Cause of dryer fires - The Combine Forum
 
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post #1 of 10 (permalink) Old 03-17-2019, 04:17 PM Thread Starter
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Cause of dryer fires

Anyone know what actually caused this dryer fire at humboldt?
Also what were they drying?

Things I always watch out for:
* chaff inside heating chamber
* chaff recirculated on top of dryer
* plugged off/restricted exhaust vents

Any others one should be looking out for? Not sure how I get so much chaff in the drying chamber, yet nothing much comes out of the exhaust ports.

Would be nice if there was a fire detection unit that could be installed, as running all night a guy can't watch it 24/7.

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post #2 of 10 (permalink) Old 03-17-2019, 04:56 PM
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Gas leaks, lots of valves and fittings that can potentially leak and ignite.
Fan bearings that go and fan blows red hot molten metal into the plenum.


When was that fire? That would be a sick feeling.


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post #3 of 10 (permalink) Old 03-17-2019, 04:59 PM
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Quite sure that pic is of the fire at NorthWest Terminal in Unity, Sask. Heard they were drying canola at the time. Also was just commissioned a few months before as it was the replacement dryer. The previous dryer was also lost to fire. ??????
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post #4 of 10 (permalink) Old 03-17-2019, 05:56 PM
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Yes it was in unity. And speaking from experience, dryer fires start from the flow of grain being blocked and the grain gets too hot or an accumulation of screenings which then get too hot and catch on fire.
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post #5 of 10 (permalink) Old 03-17-2019, 08:12 PM
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What happened to me was one year I was drying super wet canola and a clump stuck in the drier somewhere. Didnt notice it and didnt clean it out and fired up the drier again months later and it clump started to smolder. Luckily i was there and smelled the smoke so emptied the drier and caught the clumps. Was doing high moisture grass seed so it ended up being a cheap learning experience.
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post #6 of 10 (permalink) Old 03-17-2019, 08:44 PM
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Not sure what happened on that one, but on the old vertec dryers, the heat ducts are about 6" from the end wall of the tier so when drying relatively high trash canola, trash can accumulate on the fill side of the dryer and bridge. This stops the flow, and eventually starts to smoulder. If you are watching the dryer it pours out a lot of smoke in short order... In wet canola I run it down 2 tiers before dark every day.
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post #7 of 10 (permalink) Old 03-17-2019, 10:29 PM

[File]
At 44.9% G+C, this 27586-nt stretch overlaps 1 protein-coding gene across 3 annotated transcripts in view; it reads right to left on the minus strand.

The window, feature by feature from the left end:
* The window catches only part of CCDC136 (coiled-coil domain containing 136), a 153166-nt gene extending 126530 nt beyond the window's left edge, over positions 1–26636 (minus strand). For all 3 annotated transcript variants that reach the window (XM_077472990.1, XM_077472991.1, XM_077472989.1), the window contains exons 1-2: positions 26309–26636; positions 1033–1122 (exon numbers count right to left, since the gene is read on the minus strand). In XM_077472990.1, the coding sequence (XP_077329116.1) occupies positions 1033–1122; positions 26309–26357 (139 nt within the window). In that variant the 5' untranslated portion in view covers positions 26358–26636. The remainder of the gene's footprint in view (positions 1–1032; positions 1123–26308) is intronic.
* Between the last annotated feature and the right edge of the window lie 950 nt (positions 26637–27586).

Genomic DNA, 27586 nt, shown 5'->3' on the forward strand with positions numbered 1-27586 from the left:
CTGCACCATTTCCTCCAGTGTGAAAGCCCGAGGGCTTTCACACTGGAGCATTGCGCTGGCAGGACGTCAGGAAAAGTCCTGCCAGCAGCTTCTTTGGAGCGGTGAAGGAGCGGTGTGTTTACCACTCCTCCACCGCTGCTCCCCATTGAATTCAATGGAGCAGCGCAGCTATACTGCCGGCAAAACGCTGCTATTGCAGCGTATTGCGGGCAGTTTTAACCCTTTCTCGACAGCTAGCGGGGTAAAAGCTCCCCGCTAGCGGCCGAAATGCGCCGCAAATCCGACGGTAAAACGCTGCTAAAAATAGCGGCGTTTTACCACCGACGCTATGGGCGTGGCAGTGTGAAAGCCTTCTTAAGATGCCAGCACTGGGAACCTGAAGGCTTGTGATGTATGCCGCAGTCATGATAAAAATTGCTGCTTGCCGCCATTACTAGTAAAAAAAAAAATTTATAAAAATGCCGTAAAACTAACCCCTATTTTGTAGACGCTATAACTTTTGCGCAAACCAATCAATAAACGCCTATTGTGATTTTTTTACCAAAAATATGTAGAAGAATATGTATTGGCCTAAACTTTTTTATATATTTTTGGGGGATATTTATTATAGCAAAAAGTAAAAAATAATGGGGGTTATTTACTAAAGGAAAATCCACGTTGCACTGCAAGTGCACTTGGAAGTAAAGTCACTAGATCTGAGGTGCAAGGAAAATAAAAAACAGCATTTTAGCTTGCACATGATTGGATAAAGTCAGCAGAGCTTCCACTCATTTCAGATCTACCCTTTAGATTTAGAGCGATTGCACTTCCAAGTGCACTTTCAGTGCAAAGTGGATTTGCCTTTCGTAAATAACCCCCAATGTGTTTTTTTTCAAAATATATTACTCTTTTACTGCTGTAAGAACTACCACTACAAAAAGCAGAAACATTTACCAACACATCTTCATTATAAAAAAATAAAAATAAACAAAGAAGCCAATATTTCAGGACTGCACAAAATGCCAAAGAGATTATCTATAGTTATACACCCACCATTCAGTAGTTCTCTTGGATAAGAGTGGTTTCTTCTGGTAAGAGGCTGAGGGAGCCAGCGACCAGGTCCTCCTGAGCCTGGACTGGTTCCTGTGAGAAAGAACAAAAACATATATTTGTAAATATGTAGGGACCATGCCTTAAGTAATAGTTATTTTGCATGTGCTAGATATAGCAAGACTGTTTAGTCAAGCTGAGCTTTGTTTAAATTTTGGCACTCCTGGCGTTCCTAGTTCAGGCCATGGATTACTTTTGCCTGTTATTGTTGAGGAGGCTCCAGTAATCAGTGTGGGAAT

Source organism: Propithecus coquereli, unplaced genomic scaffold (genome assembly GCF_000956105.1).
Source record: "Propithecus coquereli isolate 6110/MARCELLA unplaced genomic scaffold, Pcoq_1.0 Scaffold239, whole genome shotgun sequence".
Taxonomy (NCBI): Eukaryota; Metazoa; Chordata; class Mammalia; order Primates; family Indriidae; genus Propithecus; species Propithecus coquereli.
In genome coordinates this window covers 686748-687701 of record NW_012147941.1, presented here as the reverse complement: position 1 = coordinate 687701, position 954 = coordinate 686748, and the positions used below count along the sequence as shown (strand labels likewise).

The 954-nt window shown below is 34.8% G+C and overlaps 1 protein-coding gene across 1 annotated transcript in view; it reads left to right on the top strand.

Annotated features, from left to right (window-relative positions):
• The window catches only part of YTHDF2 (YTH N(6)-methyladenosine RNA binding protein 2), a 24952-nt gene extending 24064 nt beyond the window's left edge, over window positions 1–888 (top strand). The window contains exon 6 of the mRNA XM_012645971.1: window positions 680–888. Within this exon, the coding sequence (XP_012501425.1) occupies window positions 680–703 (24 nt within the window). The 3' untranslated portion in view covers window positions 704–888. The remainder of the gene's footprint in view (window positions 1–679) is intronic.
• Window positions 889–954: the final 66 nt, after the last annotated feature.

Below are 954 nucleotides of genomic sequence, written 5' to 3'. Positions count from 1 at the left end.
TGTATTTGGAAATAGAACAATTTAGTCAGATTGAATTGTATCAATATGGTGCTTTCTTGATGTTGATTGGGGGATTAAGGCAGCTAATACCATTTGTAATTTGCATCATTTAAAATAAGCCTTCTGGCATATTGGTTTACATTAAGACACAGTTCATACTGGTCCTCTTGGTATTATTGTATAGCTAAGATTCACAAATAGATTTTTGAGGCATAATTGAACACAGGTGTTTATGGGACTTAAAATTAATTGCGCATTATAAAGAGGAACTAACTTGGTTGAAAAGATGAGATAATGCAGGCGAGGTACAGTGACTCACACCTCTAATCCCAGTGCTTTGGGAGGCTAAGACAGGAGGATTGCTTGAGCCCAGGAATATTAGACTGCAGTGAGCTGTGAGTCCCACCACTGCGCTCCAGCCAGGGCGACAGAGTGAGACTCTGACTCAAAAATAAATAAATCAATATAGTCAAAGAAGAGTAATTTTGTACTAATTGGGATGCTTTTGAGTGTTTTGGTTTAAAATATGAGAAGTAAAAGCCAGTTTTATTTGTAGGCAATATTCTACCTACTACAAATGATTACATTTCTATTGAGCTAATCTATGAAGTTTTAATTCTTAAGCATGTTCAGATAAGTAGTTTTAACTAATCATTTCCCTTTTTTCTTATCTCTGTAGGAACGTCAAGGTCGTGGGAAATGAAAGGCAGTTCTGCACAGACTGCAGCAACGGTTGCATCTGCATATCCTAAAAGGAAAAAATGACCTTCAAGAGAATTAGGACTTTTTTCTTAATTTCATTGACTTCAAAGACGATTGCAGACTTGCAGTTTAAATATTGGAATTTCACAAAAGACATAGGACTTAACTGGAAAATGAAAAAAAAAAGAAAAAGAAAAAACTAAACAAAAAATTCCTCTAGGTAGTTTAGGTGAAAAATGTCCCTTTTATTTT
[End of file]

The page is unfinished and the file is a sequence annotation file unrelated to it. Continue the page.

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Barn
From the dryer fires I've worked plugged meter rolls on older units, newer ones usually have a grain temp and plenum temp sensor to shut down but can fail. Gas leak/ruptured gas hose, self explanatory. Other mechanical failure, hot motor, electrical short, etc. The hardest one to determine was an improper bolt/sprocket assembly on an idler for the unload auger. Heat transfer from friction was enough to start a fire in the grain column and get it going.

Keep them clean, keep the maintained, watch electric connections and gas lines and "should" be OK. Doesn't really surprise a guy though they sit out all year and are supposed to run 24/7 when its go time.

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post #8 of 10 (permalink) Old 03-17-2019, 11:07 PM Thread Starter
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Headline said humboldt, but I guess msm don't care if the photo matches the article..

One thing I thought of, was to have a small thin plastic airline run all around the dryer, apply pressure to it, connect it to a pressure switch or sensor, as soon as the line melts anywhere, pressure gone, alarm rings. But just having it on the exterior would mean the fire would already be out of control by the time its detected, I need to think of something that can react faster..

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post #9 of 10 (permalink) Old 03-17-2019, 11:31 PM
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Both our dryers have air plenum temp sensors and interlocks to the heat, but by then its usually too late.
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post #10 of 10 (permalink) Old 03-17-2019, 11:31 PM
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I don't imagine smoke detectors ( or maybe there is some sort of industrial environment smoke detector ) would like the environment around a grain dryer due to the steam/vapor or the chaff for that matter but certainly the stink is there when the smoldering starts happening. Also thought of ( and very costly ) is thermal image camera's aimed at both sides of the dryer that had the ability to be set to react once a certain max temperature is reached and in either case would trigger a gas and electric fan drive shutdown along with an alarm sent to whoever is operating the dryer.

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